- Severe itchiness.
- Dry skin with ichthyosiform scaling.
- Skin patches of eczema craquele.
Traumatic Irritant Contact Dermatitis
As the name suggests, Traumatic irritant contact dermatitis occurs as
a result of intense skin trauma in the form of burns, deep gashes or cuts
or severe irritant contact dermatitis. Use of strong soaps or detergents
in skin damaged areas can also cause the associated trauma.
Clinical features include:
- Long-term eczematous lesions mainly in the hands.
- Slow healing spread
over at least 6 weeks.
- Reddening of the affected spot.
- Infiltration of the affected area
by inflammatory cells.
- Scaling of the skin.
- Fissuring of the skin.
Pustular and Acneiform Irritant Contact Dermatitis
Pustular and acneiform irritant contact dermatitis are commonly caused
by the following irritants:
- Croton oil
- Mineral oils
- Cutting and metal working associated chemical solutions
Clinical features can include:
- Folliculitis or acneiform lesions, mainly in patients with atopic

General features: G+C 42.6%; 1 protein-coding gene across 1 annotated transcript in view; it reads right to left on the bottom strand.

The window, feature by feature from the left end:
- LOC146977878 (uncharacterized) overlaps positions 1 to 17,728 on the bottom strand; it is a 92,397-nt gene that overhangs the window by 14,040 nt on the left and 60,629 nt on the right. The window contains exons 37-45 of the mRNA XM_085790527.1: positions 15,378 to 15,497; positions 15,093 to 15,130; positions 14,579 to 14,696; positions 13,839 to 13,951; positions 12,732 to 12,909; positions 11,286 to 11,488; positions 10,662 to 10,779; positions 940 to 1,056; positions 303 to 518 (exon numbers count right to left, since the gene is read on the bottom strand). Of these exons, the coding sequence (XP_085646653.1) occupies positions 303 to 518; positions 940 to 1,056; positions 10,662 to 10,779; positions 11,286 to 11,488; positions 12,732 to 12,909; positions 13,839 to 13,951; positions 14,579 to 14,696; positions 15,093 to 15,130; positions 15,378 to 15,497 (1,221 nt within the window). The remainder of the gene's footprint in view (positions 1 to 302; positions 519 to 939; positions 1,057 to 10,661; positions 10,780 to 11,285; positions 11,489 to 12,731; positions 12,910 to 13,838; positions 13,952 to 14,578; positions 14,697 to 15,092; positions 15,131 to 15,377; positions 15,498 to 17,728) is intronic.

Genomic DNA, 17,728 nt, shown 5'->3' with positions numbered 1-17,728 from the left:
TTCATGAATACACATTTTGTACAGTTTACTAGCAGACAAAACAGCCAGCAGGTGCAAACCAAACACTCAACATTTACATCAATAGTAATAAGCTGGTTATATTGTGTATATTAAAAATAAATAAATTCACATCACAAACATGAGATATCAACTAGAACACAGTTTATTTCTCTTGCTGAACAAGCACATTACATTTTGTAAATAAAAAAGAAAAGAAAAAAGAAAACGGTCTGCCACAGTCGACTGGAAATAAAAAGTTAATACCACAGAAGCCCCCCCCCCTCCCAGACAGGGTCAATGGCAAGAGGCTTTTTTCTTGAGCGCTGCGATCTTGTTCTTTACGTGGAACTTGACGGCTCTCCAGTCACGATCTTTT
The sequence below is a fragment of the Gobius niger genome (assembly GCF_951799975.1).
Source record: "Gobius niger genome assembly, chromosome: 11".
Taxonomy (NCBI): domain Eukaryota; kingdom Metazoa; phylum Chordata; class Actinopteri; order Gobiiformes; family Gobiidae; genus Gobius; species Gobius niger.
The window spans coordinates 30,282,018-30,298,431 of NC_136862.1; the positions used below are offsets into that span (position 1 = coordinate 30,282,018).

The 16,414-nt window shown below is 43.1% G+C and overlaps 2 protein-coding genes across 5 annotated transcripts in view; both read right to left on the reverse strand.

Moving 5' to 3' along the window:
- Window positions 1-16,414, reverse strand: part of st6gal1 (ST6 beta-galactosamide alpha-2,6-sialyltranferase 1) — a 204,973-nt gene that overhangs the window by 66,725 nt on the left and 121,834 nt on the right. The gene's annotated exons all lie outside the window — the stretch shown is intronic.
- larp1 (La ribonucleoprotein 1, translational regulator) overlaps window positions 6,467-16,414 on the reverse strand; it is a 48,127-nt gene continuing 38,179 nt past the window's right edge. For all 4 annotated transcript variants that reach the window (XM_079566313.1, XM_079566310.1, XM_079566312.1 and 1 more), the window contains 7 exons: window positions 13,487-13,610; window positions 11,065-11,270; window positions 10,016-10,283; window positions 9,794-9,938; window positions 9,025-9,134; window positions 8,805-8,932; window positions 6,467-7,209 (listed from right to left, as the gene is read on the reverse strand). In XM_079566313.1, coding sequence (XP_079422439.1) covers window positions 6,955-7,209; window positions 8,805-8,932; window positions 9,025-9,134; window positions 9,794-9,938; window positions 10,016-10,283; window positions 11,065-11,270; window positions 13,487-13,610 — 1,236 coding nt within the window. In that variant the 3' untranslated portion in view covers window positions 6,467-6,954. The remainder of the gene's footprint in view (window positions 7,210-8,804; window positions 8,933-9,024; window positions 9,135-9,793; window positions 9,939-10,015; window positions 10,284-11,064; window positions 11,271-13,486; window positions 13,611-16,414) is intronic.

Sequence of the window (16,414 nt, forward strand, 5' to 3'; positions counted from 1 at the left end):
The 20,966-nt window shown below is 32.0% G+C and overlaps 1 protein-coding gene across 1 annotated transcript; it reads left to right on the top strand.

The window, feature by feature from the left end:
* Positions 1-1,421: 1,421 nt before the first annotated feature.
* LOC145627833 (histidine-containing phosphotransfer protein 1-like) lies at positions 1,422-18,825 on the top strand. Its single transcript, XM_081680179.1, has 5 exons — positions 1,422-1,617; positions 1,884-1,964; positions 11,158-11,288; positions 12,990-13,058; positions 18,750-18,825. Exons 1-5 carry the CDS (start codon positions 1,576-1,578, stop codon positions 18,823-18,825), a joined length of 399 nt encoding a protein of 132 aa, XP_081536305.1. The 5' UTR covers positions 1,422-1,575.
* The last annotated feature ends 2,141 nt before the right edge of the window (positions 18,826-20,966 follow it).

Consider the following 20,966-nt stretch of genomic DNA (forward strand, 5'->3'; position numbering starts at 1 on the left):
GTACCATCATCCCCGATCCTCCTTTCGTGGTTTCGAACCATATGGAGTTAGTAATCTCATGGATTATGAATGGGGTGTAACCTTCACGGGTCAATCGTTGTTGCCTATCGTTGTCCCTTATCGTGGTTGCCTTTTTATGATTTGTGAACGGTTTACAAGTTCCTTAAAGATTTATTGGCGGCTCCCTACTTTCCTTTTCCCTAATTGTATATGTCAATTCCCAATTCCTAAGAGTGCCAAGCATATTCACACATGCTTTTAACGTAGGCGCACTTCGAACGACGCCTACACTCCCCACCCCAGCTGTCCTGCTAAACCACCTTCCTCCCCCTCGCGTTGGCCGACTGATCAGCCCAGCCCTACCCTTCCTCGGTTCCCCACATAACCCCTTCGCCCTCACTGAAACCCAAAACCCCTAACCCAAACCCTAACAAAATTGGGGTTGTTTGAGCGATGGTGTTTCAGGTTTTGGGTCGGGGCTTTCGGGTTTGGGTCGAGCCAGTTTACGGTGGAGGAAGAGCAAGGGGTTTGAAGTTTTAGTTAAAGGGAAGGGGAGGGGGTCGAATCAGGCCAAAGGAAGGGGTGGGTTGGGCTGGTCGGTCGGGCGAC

dermatitis, seborrhea, or previous acne vulgaris.
- Unproductive and
- Miliarial eruptions due to enclosing garments,
adhesive tape and ultraviolet and infrared rays.
Non-erythematous Irritant Contact Dermatitis
Non-erythematous irritant contact dermatitis is a subclinical variant
of irritant contact dermatitis. It is marked by early skin irritation
phases noticed in the form of changes in the barrier function of the outermost
layer of the skin (stratum corneum). However, this occurs without much
Subjective or Sensory Irritant Contact Dermatitis
Subjective or sensory irritant contact dermatitis is caused by irritants
like lactic or sorbic acid. Clinical features include:
- Stinging sensations
- Burning sensations
- Lack of visible skin irritation
This reaction may be accurately ascertained with dose reactivity in double-blinded
contact patch tests.
Airborne Irritant Contact Dermatitis
Airborne irritant contact dermatitis occurs in sensitive skin of the
face and periorbital regions on exposure to irritants in the air. It is
often identical in its clinical features with photoallergic reactions.
It can be distinguished via its location of occurrence such as the upper
eyelids, philtrum (the infranasal depression or the vertical passage in
the upper lip) and in areas under the chin.
Frictional Irritant Contact Dermatitis
Frictional irritant contact dermatitis is a distinct irritant contact
dermatitis subtype resulting from repeated substandard frictional trauma.
It is also has a supplementary effect in allergic contact dermatitis and
irritant contact dermatitis.
The clinical traits in the affected skin are:
- Greater roughness